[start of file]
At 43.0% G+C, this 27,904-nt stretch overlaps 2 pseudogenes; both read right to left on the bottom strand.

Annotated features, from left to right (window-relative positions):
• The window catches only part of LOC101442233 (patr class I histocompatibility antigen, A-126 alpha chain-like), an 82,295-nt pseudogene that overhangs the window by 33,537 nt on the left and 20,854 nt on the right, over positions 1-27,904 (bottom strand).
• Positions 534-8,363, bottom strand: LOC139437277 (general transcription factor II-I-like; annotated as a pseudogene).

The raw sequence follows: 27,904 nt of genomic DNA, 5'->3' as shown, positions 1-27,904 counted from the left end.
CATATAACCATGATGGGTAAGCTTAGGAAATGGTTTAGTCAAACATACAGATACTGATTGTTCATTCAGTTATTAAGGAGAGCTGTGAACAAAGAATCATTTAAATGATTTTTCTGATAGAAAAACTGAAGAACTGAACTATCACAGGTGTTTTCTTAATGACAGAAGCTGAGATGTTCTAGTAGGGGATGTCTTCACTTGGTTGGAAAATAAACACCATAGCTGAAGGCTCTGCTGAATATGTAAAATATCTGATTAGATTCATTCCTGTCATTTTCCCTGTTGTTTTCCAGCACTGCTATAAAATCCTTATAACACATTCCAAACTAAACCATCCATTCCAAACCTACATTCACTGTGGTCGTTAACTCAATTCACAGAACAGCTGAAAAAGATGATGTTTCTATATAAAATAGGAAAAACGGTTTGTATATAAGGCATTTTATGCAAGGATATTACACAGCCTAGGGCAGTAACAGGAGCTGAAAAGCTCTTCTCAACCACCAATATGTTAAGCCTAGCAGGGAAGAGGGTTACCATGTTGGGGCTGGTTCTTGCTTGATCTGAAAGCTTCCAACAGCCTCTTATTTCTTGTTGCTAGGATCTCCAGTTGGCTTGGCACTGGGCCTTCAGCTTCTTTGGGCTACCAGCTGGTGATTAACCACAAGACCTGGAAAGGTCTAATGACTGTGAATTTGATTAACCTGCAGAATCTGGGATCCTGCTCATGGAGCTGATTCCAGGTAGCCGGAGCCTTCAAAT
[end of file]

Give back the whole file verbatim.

At 43.0% G+C, this 27,904-nt stretch overlaps 2 pseudogenes; both read right to left on the bottom strand.

Annotated features, from left to right (window-relative positions):
• The window catches only part of LOC101442233 (patr class I histocompatibility antigen, A-126 alpha chain-like), an 82,295-nt pseudogene that overhangs the window by 33,537 nt on the left and 20,854 nt on the right, over positions 1-27,904 (bottom strand).
• Positions 534-8,363, bottom strand: LOC139437277 (general transcription factor II-I-like; annotated as a pseudogene).

The raw sequence follows: 27,904 nt of genomic DNA, 5'->3' as shown, positions 1-27,904 counted from the left end.
CATATAACCATGATGGGTAAGCTTAGGAAATGGTTTAGTCAAACATACAGATACTGATTGTTCATTCAGTTATTAAGGAGAGCTGTGAACAAAGAATCATTTAAATGATTTTTCTGATAGAAAAACTGAAGAACTGAACTATCACAGGTGTTTTCTTAATGACAGAAGCTGAGATGTTCTAGTAGGGGATGTCTTCACTTGGTTGGAAAATAAACACCATAGCTGAAGGCTCTGCTGAATATGTAAAATATCTGATTAGATTCATTCCTGTCATTTTCCCTGTTGTTTTCCAGCACTGCTATAAAATCCTTATAACACATTCCAAACTAAACCATCCATTCCAAACCTACATTCACTGTGGTCGTTAACTCAATTCACAGAACAGCTGAAAAAGATGATGTTTCTATATAAAATAGGAAAAACGGTTTGTATATAAGGCATTTTATGCAAGGATATTACACAGCCTAGGGCAGTAACAGGAGCTGAAAAGCTCTTCTCAACCACCAATATGTTAAGCCTAGCAGGGAAGAGGGTTACCATGTTGGGGCTGGTTCTTGCTTGATCTGAAAGCTTCCAACAGCCTCTTATTTCTTGTTGCTAGGATCTCCAGTTGGCTTGGCACTGGGCCTTCAGCTTCTTTGGGCTACCAGCTGGTGATTAACCACAAGACCTGGAAAGGTCTAATGACTGTGAATTTGATTAACCTGCAGAATCTGGGATCCTGCTCATGGAGCTGATTCCAGGTAGCCGGAGCCTTCAAAT